Documentary series to go forward
Valley Docs, the project started by three Wolfville area residents, will start screening, for free, award-winning documentaries.
The trio organized a successful fundraising campaign to bring informative, thought-provoking films that don’t usually make it to commercial theatres.
The Al Whittle Theatre in Wolfville will be the site of the first screening in Canada of ‘Accidental Anarchist’ on Saturday, Oct. 14.
This project grew out of some good ‘new fashioned’ social networking, said Michael Caplan, a software developer with Henry Schein in Wolfville.
The documentary covers many themes important to Caplan, including the Syrian war and how the autonomous region of Rojava is remaking society around directly democratic and feminist lines.
Lisa Lowthers, a community development specialist, and Andy Horsnell, co-founder of Common Good Solutions, which is a global leader in the social enterprise movement, connected over a related post that Horsnell put up discussing the co-operative movement in the Rojava region.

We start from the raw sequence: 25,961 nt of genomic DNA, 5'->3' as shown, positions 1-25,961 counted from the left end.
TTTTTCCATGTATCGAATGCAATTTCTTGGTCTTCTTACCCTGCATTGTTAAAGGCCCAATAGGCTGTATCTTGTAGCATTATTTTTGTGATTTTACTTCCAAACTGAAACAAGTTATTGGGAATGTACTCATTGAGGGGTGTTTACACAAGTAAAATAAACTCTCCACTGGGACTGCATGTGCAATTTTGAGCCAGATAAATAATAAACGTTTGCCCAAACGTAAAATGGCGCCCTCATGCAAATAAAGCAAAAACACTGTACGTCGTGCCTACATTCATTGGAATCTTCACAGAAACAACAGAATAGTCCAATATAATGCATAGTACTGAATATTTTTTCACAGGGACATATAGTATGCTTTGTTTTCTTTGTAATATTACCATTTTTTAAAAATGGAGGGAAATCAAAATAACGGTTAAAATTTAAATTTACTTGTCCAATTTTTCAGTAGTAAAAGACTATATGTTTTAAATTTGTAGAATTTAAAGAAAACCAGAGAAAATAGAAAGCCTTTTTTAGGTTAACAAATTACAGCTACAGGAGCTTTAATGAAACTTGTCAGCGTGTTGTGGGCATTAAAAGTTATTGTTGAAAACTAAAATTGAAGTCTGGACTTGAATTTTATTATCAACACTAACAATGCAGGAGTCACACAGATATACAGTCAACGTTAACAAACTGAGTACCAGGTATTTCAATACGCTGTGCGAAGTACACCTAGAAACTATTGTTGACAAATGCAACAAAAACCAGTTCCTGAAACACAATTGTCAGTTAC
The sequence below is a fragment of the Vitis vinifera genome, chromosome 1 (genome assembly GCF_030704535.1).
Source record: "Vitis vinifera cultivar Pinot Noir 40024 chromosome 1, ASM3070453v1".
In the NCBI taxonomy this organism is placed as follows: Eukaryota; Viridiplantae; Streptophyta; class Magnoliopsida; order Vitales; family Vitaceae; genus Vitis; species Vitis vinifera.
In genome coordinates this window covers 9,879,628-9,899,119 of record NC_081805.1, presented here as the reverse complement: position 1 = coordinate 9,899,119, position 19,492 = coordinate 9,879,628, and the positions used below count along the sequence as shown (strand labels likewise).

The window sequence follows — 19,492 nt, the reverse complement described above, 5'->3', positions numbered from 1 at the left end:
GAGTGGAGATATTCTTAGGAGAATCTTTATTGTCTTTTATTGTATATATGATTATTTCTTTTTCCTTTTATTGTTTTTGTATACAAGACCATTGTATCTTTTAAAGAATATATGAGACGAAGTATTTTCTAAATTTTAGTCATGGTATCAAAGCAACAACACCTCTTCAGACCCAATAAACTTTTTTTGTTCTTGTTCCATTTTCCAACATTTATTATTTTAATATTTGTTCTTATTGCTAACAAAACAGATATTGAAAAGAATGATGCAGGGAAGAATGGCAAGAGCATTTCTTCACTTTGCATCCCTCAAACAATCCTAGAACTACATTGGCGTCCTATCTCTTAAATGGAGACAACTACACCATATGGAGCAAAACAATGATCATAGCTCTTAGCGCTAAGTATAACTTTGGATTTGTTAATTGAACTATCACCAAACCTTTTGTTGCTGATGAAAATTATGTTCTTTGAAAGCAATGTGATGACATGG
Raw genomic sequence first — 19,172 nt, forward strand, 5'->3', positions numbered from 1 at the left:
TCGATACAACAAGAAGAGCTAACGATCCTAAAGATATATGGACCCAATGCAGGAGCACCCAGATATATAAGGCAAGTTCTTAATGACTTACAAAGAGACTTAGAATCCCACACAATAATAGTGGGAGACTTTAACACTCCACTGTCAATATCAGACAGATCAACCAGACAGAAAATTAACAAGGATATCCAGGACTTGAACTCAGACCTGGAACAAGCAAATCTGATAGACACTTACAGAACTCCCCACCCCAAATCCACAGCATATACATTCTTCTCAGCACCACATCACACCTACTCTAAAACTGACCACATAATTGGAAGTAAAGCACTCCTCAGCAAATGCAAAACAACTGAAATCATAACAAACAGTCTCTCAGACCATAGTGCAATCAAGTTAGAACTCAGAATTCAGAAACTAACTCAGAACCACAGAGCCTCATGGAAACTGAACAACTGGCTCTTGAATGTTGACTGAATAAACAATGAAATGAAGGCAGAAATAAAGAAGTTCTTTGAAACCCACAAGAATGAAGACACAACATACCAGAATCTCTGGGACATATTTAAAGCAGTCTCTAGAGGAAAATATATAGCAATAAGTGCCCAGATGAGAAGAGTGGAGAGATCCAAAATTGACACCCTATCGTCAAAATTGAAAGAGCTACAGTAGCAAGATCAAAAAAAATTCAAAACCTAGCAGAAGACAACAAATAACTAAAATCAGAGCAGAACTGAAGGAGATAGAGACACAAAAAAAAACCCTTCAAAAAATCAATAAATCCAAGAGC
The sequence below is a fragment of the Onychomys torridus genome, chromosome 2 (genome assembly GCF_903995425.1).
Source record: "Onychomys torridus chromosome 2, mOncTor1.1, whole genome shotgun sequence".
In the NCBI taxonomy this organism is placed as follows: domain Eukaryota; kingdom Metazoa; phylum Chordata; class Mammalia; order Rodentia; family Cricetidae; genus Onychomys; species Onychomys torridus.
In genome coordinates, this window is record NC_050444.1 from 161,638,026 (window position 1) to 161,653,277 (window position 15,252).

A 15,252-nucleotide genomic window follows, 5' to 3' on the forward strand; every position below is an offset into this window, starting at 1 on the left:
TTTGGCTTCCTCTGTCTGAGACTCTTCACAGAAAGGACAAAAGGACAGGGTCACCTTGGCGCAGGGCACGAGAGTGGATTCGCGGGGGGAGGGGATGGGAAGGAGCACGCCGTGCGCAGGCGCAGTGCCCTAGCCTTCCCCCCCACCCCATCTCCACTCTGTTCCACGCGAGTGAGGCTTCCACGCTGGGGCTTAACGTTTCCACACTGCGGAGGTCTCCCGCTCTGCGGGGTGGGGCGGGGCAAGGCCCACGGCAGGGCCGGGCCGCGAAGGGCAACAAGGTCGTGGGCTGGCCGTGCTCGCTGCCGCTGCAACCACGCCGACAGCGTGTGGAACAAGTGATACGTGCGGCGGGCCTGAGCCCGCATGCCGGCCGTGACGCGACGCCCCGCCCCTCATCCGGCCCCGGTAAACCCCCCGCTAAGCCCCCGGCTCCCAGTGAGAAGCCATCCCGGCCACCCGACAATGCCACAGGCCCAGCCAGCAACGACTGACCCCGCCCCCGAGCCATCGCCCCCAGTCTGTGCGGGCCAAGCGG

Early on, Lowthers, Horsnell, and Caplan decided they wished to use the screening as a trial to determine if there was interest in an ongoing documentary series that explores important social issues. The trio wishes to create an environment, Caplan says, to not only view award winning hard-to-come-by documentaries, but to also foster community discussion and action.
The screening will include a virtual address by several individuals involved in the Rojava region.
Confirmed as part of the lineup is Debbie Bookchin, an awardwinning journalist. Her writing has appeared in The Atlantic, The Nation, and The New York Times. She has written and spoken extensively on her father’s work, Murray Bookchin (1921 – 2006). A pioneer in the ecology movement, his career informed the politics of the Rojava region.
The group also hopes to involve someone else who has served in the Rojava-based militia in their fight against ISIS for the evening’s presentation.